Mayor Jennings, without giving details, says he's working out a way to keep Albany's SNUG running

Section: Capital Region,  Page: B1

Date: Saturday, October 8, 2011

ALBANY -- Mayor Jerry Jennings suggested Friday that he has found a way to save a well-regarded anti-violence program that is slated to close next week after the state cut its funding.

Asked about the fate of the program -- known as SNUG, for "guns" spelled backward -- on his weekly call-in radio show on Talk 1300, Jennings said: "I'm going to be able to work something out to keep them going."

Jennings did not elaborate, and his office did not return a call for comment later in the day.

But the mayor's remarks suggest the well-regarded program run by the nonprofit Trinity Alliance with the help of the University at Albany's School of Social Welfare may yet survive.

Those familiar with the fight to save SNUG said they had been asked by City Hall to keep their public protests about the impending closure to a minimum while Jennings, the city's most enduring lobbyist, worked behind the scenes to find some money.

Open for just a year, SNUG is based in the community -- not law enforcement -- and treats gun violence as a public health problem akin to smoking.

Among the program's key elements is the use of violence interrupters who hit the streets after shootings in hopes of reducing the likelihood of retaliation while also reaching out to those at risk of being drawn into bloodshed before it happens.

The Albany program is one of 10 pilot sites statewide, funded with some $4 million initially earmarked by the Legislature in 2008. Gov. Andrew Cuomo's state budget this year appropriated no new money for the program, and Albany's $500,000 share of the original state earmark runs out next week.

One of the ways in which SNUG is remarkable is the extent to which it has combined buy-in from inner-city neighborhoods with the full-throated support of the city's police department, counting Chief Steven Krokoff being one of its sincere testimonials.

Community members have rallied to save the program with little public sign of progress until Friday morning. An online petition asking Cuomo and state Legislative leaders to save the program -- -- had accumulated 168 signatures as of Friday afternoon. Earlier this month the Common Council dispatched a letter to Cuomo and other state officials asking the same thing.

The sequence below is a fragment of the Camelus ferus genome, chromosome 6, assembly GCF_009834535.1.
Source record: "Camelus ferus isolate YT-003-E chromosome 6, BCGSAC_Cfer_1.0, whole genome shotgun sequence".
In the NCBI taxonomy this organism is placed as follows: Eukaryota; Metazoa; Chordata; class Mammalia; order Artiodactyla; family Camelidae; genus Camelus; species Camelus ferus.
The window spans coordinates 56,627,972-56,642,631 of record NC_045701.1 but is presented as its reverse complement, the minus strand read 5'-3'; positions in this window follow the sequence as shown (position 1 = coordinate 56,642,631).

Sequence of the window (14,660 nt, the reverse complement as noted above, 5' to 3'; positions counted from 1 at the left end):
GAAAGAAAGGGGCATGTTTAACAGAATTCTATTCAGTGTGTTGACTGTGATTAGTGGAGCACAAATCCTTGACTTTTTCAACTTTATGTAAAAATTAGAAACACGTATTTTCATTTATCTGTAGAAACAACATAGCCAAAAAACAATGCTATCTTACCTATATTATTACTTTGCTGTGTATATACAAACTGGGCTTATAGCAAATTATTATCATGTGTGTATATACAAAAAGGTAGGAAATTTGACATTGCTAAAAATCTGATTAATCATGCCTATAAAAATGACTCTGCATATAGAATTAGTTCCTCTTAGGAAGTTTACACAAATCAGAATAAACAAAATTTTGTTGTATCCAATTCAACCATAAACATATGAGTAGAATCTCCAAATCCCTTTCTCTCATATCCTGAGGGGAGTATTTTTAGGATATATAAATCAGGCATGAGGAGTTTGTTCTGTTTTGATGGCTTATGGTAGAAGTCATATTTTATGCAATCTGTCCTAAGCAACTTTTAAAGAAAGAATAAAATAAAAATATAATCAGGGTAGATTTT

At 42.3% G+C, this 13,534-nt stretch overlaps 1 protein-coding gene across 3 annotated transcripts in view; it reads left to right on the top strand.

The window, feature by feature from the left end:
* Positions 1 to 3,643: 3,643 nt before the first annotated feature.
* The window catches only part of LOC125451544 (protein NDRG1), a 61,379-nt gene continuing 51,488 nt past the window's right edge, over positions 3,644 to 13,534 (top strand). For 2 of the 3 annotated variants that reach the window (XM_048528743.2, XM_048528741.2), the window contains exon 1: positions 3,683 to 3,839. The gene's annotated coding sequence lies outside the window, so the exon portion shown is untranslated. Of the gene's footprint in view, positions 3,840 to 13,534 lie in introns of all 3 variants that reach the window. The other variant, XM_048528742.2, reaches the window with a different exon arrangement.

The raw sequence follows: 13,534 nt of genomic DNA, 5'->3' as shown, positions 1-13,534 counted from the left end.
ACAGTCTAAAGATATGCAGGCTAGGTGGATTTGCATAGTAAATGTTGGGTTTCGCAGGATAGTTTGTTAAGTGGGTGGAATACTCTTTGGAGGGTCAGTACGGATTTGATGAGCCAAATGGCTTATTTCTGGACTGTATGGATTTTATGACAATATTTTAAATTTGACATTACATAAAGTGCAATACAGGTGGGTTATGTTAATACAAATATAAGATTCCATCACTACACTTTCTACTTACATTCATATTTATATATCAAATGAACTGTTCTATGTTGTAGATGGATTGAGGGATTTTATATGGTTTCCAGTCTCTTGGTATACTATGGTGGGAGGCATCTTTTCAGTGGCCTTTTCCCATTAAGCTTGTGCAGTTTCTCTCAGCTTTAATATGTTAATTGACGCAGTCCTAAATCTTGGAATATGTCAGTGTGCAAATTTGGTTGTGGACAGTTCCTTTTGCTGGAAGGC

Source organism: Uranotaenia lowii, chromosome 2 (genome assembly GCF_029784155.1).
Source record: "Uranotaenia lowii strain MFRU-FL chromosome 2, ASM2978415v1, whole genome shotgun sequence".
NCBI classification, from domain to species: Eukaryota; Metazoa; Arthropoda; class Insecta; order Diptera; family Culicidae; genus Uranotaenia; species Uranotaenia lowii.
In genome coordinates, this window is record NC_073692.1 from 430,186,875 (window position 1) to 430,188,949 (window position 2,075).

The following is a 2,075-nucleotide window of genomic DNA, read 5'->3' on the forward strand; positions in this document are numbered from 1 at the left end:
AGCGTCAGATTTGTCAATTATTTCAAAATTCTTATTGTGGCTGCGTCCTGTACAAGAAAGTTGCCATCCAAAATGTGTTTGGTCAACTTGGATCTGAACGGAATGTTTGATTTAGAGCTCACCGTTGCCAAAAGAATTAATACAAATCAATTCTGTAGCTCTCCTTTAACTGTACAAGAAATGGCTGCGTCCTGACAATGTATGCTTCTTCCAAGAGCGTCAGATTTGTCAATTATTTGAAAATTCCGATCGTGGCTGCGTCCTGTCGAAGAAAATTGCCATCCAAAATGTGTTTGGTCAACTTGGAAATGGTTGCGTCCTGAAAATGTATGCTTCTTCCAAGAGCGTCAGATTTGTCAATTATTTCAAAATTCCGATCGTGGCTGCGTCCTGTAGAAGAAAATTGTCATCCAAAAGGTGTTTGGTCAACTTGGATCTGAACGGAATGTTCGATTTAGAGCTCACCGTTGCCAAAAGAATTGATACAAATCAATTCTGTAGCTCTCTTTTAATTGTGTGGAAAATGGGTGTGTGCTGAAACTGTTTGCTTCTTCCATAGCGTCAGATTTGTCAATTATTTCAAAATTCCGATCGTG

Harris Oberlander, CEO of the Trinity Alliance, said that if a deal had been struck to save all or parts of SNUG, he was not yet aware of it.

"It's being made at levels of government that don't involve Trinity," Oberlander said. "If the mayor's saying what he's saying, he must be in a position to know. ... I know that the city was interested in seeing this survive."

Still, Oberlander said the community's response to the program's impending closure combined with a drop in shootings during the first part of this year are testaments to SNUG's effectiveness in stopping violence and changing attitudes.

"There's been an unbelievable groundswell of community grassroots reaction to this," he said. "We believe that it's made a difference."

One of SNUG's loudest advocates, Councilman Dominick Calsolaro, said he was encouraged by Jennings' statement.

"I'm just hopeful that the mayor works this out and we can find the funding because we need SNUG," Calsolaro said. "We would hate to lose a program that everybody has bought into."

Reach Jordan Carleo-Evangelist at 454-5445, or on Twitter @JCEvangelist_TU

Rally for SNUG

Albany residents will gather to call on state leaders to restore funding to Albany SNUG.

When: 11:30 a.m. Tuesday.

Where: 138 Eagle St., near the governor's mansion.